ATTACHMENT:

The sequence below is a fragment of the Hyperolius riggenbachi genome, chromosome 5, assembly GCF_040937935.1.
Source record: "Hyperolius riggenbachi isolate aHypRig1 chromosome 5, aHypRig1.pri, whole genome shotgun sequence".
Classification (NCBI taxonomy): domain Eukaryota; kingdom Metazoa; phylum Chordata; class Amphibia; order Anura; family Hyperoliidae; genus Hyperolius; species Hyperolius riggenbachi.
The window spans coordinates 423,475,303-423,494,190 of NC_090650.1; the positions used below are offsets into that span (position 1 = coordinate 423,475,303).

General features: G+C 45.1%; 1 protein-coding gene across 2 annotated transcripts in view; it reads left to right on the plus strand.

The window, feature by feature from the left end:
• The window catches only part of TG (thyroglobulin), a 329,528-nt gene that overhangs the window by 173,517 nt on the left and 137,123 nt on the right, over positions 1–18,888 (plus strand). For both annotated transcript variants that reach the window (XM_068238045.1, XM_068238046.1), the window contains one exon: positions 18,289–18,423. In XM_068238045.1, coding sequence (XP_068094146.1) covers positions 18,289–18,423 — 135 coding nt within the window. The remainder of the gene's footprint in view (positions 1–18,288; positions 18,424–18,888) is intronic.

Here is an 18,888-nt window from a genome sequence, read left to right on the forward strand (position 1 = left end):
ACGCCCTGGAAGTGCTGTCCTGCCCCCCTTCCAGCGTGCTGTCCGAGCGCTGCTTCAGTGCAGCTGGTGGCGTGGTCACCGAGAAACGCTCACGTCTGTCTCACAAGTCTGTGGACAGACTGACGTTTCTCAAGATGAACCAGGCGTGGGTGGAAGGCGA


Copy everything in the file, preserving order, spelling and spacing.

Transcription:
The sequence below is a fragment of the Hyperolius riggenbachi genome, chromosome 5, assembly GCF_040937935.1.
Source record: "Hyperolius riggenbachi isolate aHypRig1 chromosome 5, aHypRig1.pri, whole genome shotgun sequence".
Classification (NCBI taxonomy): domain Eukaryota; kingdom Metazoa; phylum Chordata; class Amphibia; order Anura; family Hyperoliidae; genus Hyperolius; species Hyperolius riggenbachi.
The window spans coordinates 423,475,303-423,494,190 of NC_090650.1; the positions used below are offsets into that span (position 1 = coordinate 423,475,303).

General features: G+C 45.1%; 1 protein-coding gene across 2 annotated transcripts in view; it reads left to right on the plus strand.

The window, feature by feature from the left end:
• The window catches only part of TG (thyroglobulin), a 329,528-nt gene that overhangs the window by 173,517 nt on the left and 137,123 nt on the right, over positions 1–18,888 (plus strand). For both annotated transcript variants that reach the window (XM_068238045.1, XM_068238046.1), the window contains one exon: positions 18,289–18,423. In XM_068238045.1, coding sequence (XP_068094146.1) covers positions 18,289–18,423 — 135 coding nt within the window. The remainder of the gene's footprint in view (positions 1–18,288; positions 18,424–18,888) is intronic.

Here is an 18,888-nt window from a genome sequence, read left to right on the forward strand (position 1 = left end):
ACGCCCTGGAAGTGCTGTCCTGCCCCCCTTCCAGCGTGCTGTCCGAGCGCTGCTTCAGTGCAGCTGGTGGCGTGGTCACCGAGAAACGCTCACGTCTGTCTCACAAGTCTGTGGACAGACTGACGTTTCTCAAGATGAACCAGGCGTGGGTGGAAGGCGA